How architects can use BIM in 2019
A guide to the digital improvements in architecture and questions architects need to ask surveyors
Transformations in surveying and digital modelling are creating new opportunities for architects. At the heart of this change is BIM (Building Information Modelling), a form of architectural modelling that includes both design features and functional characteristics of a building in a single platform. But, breakthroughs in point cloud processing are taking these changes even further, allowing BIM schematics to be brought directly in contact with physical space.
Taking full advantage of these advances, however, is complicated by imprecise definitions that make it difficult to identify what is new and what is just the rebranding of old processes and technology. The power of BIM, specifically, is obfuscated by competing and ‘gradiated’ definitions.
We will explain what architects need to know about the different kinds of BIM and the transformational outcomes ‘true’ BIM can offer to improve workflows and allow for the development of experimental designs. We will then offer insights into how multi-stage, vector-based 3D point cloud processing can advance this technology to a new level — expanding the utility of an already powerful platform.
An architect’s crash course: What is and is not BIM
Architecture has traditionally worked in an iterative and manually intensive process. Designs are represented graphically and information is added to those illustrations with notes and specifications. Changes then must be made. Computer-aided designs (CADs) automated that process and object-oriented CADs allowed those notes and information to be included digitally. The result was simply a digital version of what had previously existed physically.
In 2002, AutoDesk wrote a white paper entitled ‘Building Information Modeling’. This detailed a vision for a new method of construction collaboration that focuses on database-first technology. This popularised the use of the term ‘BIM’ and defined the technology that is often used to describe the benefits of ‘BIM’. In reality, however, everything from 3D models to digitised architectural plans get labelled as BIM, and most of these technologies are not transformational.
UK Government guidelines and BIM
In April 2016, the UK government required ‘BIM Level 2’ for all publicly funded construction projects. This accompanied the creation of UK BIM Levels 0-2 guidelines, with a proposed and still ‘undefined’ BIM Level 3 category. Practically, however, much of this is an appropriation of the term popularised following the 2002 AutoDesk white paper. Only ‘BIM Level 3’ can be used to describe what BIM was always supposed to be.
BIM Level 0 effectively describes computer-aided designs (CADs). BIM Level 1 describes digitally shareable ‘object-oriented’ CADs. BIM Level 2 requires limited collaborative capabilities. This includes making all utilised CAD software capable of exporting to one of the common file formats such as IFC (Industry Foundation Class) or COBie (Construction Operations Building Information Exchange) — allowing for the creation of a ‘collaborative data environment’ (CDE). Files can be shared and edited by all team members.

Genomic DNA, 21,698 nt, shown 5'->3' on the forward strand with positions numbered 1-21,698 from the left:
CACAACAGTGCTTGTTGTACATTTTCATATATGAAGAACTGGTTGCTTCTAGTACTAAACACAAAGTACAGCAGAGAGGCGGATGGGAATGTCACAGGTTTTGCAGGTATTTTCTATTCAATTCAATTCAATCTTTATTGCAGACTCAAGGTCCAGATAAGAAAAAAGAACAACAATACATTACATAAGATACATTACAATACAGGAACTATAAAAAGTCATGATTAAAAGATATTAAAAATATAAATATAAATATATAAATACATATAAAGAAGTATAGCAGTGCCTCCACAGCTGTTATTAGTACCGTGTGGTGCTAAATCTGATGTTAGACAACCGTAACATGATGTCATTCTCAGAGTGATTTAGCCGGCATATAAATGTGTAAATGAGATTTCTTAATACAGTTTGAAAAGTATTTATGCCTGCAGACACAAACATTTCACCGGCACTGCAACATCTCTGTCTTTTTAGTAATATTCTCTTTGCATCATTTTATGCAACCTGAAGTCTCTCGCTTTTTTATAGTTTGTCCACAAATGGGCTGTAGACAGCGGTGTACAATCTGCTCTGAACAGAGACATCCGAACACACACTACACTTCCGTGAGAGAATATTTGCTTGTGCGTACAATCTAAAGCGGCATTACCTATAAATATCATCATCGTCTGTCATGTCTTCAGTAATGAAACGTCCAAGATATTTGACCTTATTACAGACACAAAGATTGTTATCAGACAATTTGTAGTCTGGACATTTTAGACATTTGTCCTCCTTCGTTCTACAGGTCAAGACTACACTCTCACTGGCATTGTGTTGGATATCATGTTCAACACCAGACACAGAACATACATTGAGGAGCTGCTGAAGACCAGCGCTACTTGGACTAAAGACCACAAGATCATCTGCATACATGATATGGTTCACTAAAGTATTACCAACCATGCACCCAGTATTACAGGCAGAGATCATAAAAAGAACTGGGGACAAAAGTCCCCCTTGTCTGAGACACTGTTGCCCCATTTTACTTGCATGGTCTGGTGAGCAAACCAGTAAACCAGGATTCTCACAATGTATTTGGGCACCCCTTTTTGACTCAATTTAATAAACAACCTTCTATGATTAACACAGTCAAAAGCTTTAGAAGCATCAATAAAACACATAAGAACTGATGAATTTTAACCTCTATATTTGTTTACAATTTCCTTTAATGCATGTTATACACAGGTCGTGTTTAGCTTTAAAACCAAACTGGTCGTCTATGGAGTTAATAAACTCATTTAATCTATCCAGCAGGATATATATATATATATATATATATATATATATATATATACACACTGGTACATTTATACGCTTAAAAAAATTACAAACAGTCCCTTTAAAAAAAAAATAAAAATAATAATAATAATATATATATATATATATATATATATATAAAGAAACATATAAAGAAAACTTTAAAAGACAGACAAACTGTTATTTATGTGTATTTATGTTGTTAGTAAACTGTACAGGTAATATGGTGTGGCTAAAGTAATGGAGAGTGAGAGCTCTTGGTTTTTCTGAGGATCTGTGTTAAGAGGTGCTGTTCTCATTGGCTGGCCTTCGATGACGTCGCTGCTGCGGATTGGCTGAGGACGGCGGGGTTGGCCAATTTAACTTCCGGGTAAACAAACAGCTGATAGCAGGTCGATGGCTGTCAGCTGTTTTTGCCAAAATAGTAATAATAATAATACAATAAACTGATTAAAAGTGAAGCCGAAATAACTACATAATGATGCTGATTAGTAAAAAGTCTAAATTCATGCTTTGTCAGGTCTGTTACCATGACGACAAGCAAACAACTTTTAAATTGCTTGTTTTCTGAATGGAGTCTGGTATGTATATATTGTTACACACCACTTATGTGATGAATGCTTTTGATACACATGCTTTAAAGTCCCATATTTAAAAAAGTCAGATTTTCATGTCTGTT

All of these categories of ‘BIM’ are rooted in the same graphical representation of traditional architectural data. Any changes made must be cross-checked and manually propagated across all of other files (schedules, framing and bracing diagrams, isometric drawings etc.) that remain separate.
BIM Level 3 flips this on its head. It starts with the information about a building and then presents that information graphically. What this does is converge the many formats that architects, structural engineers and builders use to do their jobs into a single database. Each is enabled to use and contribute to the same database and then retrieve only the relevant information in the format that they are most familiar with viewing. Most critically, edits made to a plan in any one format are propagated throughout all other files because each file is simply a different presentation of the same data, not an independent dataset. The entire exchange can be automated and simpler to use for everyone involved.
What do these different ‘Levels of BIM’ deliver to architects?
BIM Level 0-2 delivers the same computer-aided design benefits that architects have been able to access for nearly three decades. BIM Level 2 is pushing the industry to standardise file formats and invest in the capability to share files digitally. The real change, however, is that architects can now call their old CADs BIM.
BIM Level 3 is where the transformation has occurred. On the face of it, architects are able to engage with their CADs in the way that they always have, but the level of collaboration, input and streamlining of processes dramatically improves workflows. New options for assessment are also created, opening up new prospects for de-risking projects and delivering superior outcomes and processes.